Swamped In A Sea Of Spam

Message-filtering service warns that the volume of spam could surpass legitimate E-mail by July.
A message-filtering service warned Wednesday that spam will exceed legitimate E-mail traffic by July. MessageLabs says E-mail threats, including viruses and spam, are increasing at an "alarming rate."

MessageLabs says that about 30% of all E-mail sent in November was spam, a figure that's actually smaller than other recent estimates.

The spam rate is increasing rapidly; overall for the year, only one in 12 messages was spam. Spam will likely peak in July and decline through the rest of 2003, although it will continue to make up the bulk of E-mail next year.

This year has seen a marked increase in malicious spam, such as financial scams. The most well-known of these, the Nigerian scam, seems to make particular victims of Americans. A recent report by the U.K. National Criminal Intelligence Service stated that as many as five Americans per day have been seen waiting in London hotel lobbies to meet people connected with the scam. MessageLabs predicted Nigerian scam operations will gross more than $2 billion in 2003.

Another new wrinkle in malicious spam is the FriendGreeting applet, a legitimate-looking online greeting-card service that tricks users into downloading an applet that mass-mails the addresses in a user's Windows address book and invites recipients to go to a greeting-card site, where they're prompted to download the same applet. MessageLabs has intercepted 70,000 copies of that E-mail.

The company predicts that spam next year will not only scour address books for E-mail addresses but will also look through the user's Internet Explorer cache, as viruses now do.

Gartner analyst Joyce Graff says spam is a serious problem, but she disputes MessageLabs' estimate that spam will account for half of all E-mail traffic by midyear. She says users often erroneously lump together all their annoying E-mail into the category of spam, including both real spam, such as con games and phony businesses, and business mail that they're copied on by overzealous colleagues.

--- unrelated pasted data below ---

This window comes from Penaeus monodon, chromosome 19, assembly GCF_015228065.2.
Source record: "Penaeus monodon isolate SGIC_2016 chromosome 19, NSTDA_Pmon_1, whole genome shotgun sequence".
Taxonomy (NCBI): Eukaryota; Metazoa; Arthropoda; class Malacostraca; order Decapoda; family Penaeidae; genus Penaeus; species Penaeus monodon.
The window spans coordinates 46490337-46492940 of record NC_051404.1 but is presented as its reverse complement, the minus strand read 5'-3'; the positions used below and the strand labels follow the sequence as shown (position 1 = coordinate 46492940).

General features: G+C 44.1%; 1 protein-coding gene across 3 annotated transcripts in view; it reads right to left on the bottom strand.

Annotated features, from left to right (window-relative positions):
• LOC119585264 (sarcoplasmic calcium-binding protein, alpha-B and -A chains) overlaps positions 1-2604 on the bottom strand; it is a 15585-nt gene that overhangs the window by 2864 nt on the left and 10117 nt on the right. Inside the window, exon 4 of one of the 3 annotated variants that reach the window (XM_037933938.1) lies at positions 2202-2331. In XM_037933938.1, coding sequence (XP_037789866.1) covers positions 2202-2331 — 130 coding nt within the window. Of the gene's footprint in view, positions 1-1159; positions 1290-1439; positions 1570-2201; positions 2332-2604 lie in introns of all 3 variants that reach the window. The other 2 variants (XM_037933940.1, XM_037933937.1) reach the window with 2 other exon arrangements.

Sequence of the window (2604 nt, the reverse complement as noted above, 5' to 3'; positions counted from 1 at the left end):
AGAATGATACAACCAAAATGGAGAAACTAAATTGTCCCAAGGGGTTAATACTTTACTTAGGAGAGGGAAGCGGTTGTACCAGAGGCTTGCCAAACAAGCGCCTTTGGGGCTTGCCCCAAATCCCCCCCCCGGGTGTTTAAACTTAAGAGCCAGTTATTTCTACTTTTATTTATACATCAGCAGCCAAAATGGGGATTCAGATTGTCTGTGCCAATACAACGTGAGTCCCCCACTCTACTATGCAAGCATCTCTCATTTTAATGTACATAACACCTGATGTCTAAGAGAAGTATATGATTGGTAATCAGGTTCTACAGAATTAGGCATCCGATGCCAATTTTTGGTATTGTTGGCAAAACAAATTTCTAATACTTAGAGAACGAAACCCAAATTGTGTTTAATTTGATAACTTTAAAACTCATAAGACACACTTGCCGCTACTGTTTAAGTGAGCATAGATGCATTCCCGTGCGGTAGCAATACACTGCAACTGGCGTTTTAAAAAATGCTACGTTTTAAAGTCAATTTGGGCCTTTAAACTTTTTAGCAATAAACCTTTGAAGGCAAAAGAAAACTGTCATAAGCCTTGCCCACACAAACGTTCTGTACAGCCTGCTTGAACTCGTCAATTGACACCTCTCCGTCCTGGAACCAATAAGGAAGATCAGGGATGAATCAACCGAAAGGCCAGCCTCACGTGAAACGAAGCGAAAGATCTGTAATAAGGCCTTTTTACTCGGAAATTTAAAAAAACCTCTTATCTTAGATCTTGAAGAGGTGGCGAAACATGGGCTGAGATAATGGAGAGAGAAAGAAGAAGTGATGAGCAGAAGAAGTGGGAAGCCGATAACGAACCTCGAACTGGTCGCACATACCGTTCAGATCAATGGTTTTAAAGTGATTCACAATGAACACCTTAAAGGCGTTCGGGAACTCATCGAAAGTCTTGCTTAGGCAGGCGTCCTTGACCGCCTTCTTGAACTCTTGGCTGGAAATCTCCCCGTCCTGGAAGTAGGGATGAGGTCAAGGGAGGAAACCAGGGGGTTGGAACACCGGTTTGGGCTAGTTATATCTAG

"Do I believe that we may find more than half the messages in our mailbox annoying? Maybe so," Graff says. "But do I think that more than half of E-mail traffic will actually be spam? No."

The MessageLabs report comes on the heels of a report from the Pew Internet and American Life Project that says that the overwhelming majority of Americans don't have a serious problem with spam. Graff says the report represents a legitimate viewpoint for a lot of people, but E-mail and spam overload aren't mythical just because they affect only a minority of users. She notes that the research was done in April, and spam has increased since then.

The report did not take into account how many users work for companies that have effective spam filters. Spam accounts for 30% to 50% of E-mail at many companies, although some have effective blocking techniques that make the problem all but invisible to users. "I suspect a number of the people surveyed are working for enterprises that are effectively controlling spam," Graff says.

Some 15% of respondents say they find spam and E-mail overload to be problematic--and that, Graff says, roughly corresponds to the percentage of the corporate workforce in the information sector.

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Brian T. Horowitz, Contributing Reporter
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